By MICHAEL ZEITER
Business Journal columnist
Second thoughts are part of life, which may explain why some investors change their minds about the types of accounts they use for retirement savings. This could be the case for traditional and Roth IRAs, which feature different tax treatments of contributions and distributions.
The IRS allows taxpayers to convert traditional IRA assets to a Roth IRA and even to recharacterize (revert assets back to a traditional IRA) under certain conditions. Until recently, however, assets in employer-sponsored 401(k), 403(b), and governmental 457(b) plans could be converted to a Roth account only if they were considered distributable assets. This typically applied to people who had assets in a former employer’s plan as well as those who were 59½ years and older.
The American Taxpayer Relief Act of 2012 provides a new opportunity to convert tax-deferred employer plan assets — including 401(k), 403(b), and 457(b) plans — to a Roth account offered by the same employer. Unlike Roth IRA conversions, however, inplan Roth conversions are irrevocable and cannot be recharacterized.
Taxed now or later Traditional IRAs and most employer-sponsored plans offer a current-year tax deduction for contributions, up to annual limits. However, distributions, including contri- IRA conversion: When to Roth butions and any earnings, are taxed as ordinary income. By contrast, contributions to a Roth account are not deductible.
However, qualified withdrawals are generally free of federal income tax as long as they meet certain conditions.
Conversions of tax-deferred assets (from an employer’s retirement plan or a traditional IRA) to a Roth account are subject to federal income taxes in the year of the conversion. Under current tax law, if all conditions are met, the Roth account will incur no further income tax liability for the rest of the owner’s lifetime or for the lifetimes of the owner’s designated beneficiaries, regardless of how much growth the account experiences.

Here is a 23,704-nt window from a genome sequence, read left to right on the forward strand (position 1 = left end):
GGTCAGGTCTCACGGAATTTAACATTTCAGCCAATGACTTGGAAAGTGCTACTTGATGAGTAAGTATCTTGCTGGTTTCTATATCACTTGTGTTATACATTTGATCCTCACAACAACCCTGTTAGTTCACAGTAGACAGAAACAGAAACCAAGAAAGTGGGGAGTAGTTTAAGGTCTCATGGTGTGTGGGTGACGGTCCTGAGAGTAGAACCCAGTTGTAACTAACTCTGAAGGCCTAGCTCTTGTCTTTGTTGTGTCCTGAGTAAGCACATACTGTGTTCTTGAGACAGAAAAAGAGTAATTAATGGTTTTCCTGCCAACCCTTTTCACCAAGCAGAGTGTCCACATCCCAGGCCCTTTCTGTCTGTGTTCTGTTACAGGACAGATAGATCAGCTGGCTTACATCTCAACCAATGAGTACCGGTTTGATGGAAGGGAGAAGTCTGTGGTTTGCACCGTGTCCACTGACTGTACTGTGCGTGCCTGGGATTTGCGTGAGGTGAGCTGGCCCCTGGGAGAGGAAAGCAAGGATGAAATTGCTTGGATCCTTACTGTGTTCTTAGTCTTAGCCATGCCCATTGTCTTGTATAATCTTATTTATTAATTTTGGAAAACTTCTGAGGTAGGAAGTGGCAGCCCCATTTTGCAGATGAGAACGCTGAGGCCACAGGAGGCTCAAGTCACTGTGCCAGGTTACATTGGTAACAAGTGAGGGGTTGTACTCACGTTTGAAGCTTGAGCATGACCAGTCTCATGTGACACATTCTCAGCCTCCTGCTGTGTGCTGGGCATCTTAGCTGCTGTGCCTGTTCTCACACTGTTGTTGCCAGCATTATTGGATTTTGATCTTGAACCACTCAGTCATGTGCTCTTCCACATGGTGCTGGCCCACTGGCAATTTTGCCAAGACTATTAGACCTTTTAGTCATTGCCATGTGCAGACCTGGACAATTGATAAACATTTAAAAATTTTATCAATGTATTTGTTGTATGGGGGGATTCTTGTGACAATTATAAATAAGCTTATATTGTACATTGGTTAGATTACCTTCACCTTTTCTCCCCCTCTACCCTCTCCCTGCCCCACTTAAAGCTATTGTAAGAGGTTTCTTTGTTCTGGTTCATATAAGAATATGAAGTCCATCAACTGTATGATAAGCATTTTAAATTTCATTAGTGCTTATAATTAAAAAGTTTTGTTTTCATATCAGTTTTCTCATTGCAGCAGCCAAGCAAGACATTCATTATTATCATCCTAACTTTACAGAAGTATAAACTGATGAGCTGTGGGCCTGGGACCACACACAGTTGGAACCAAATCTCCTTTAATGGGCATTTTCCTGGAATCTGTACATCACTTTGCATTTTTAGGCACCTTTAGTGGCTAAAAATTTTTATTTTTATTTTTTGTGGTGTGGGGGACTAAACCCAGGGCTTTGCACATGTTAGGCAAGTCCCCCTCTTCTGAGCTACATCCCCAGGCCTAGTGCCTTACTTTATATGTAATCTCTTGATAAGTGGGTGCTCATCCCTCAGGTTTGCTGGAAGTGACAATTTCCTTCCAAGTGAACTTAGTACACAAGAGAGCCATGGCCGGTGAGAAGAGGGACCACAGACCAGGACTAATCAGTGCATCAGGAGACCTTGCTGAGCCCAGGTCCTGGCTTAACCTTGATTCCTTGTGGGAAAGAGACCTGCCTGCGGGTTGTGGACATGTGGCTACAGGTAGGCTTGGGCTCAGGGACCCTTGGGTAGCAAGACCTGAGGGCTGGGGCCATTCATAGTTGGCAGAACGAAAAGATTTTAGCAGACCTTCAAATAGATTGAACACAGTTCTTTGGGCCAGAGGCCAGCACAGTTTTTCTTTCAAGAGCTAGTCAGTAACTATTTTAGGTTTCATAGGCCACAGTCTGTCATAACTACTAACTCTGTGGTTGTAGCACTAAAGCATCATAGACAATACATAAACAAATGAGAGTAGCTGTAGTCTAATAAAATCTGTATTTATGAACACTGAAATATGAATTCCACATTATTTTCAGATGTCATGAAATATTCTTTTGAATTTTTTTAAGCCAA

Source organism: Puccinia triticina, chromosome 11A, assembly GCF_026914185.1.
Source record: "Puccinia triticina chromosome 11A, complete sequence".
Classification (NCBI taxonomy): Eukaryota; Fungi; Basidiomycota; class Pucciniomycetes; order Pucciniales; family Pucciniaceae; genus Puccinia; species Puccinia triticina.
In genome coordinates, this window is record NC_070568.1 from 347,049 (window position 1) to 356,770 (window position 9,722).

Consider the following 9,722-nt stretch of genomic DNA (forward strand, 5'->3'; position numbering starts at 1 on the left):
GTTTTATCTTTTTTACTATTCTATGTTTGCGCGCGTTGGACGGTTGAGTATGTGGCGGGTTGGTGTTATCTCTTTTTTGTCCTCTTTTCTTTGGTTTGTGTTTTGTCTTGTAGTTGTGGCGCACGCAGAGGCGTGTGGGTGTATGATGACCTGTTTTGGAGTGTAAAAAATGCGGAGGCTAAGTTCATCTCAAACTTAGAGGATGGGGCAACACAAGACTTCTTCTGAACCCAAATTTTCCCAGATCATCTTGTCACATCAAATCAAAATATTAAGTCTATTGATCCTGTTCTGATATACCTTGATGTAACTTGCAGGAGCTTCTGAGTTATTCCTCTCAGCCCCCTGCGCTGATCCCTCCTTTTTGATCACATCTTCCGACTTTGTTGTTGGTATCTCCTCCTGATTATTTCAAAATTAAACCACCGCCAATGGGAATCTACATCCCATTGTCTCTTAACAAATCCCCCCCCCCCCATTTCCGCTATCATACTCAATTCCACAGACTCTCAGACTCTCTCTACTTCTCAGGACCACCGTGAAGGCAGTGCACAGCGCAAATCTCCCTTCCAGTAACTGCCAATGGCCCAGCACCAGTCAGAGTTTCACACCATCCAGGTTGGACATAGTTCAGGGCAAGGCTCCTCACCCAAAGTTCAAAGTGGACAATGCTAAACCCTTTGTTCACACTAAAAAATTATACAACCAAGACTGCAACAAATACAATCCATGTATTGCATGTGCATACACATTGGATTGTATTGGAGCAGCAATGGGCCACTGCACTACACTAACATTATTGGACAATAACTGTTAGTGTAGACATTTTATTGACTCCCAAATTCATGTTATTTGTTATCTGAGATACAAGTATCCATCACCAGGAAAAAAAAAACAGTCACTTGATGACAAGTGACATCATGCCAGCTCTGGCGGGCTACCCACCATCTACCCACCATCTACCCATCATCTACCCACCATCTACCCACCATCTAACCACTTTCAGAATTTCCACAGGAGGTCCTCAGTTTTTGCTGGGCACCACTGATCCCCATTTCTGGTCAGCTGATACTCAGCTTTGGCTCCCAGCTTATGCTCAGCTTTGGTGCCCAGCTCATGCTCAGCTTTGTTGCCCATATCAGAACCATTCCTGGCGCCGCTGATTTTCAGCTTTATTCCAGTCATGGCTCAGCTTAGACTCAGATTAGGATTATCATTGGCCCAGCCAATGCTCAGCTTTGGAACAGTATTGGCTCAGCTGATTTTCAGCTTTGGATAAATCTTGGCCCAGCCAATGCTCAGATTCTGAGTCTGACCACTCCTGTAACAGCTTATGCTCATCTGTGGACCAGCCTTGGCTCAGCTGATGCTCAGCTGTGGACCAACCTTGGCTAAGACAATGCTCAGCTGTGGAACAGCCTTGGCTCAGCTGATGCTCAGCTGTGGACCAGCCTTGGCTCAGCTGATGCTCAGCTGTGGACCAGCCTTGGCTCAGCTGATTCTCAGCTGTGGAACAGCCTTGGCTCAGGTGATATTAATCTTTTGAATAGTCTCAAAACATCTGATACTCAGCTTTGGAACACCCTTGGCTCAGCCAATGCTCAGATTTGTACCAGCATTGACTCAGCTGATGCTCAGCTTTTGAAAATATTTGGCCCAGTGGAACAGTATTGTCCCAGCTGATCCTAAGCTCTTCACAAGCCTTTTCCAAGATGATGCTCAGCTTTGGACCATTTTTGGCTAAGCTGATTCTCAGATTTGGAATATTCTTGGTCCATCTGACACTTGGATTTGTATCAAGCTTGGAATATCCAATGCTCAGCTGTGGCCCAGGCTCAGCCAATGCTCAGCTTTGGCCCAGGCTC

The prospect of a substantial tax bill can be daunting, but trading current-year liability for tax-free income in retirement may be appealing if you expect to be in the same or a higher tax bracket in retirement, if you have unusually low income during a particular year, or if you want to take advantage of potential earnings growth free of federal income taxes. Conversions can be spread over a number of years, which may make the tax liability more manageable.
To qualify for the tax-free and penalty-free withdrawal of earnings, a Roth account must meet the fiveyear holding requirement and the distribution must take place after age 59½ or result from certain conditions such as the owner’s death, disability, or a first-time home purchase ($10,000 lifetime maximum).
Required minimum distributions from traditional IRAs and most employer-sponsored plans (including Roth employer plans) must begin by April 1 of the year following the year in which you turn age 70½. There are no mandatory distribution requirements from Roth IRAs. Beneficiaries of IRAs and employer-sponsored retirement plans are required to take mandatory distributions based on their own life expectancies.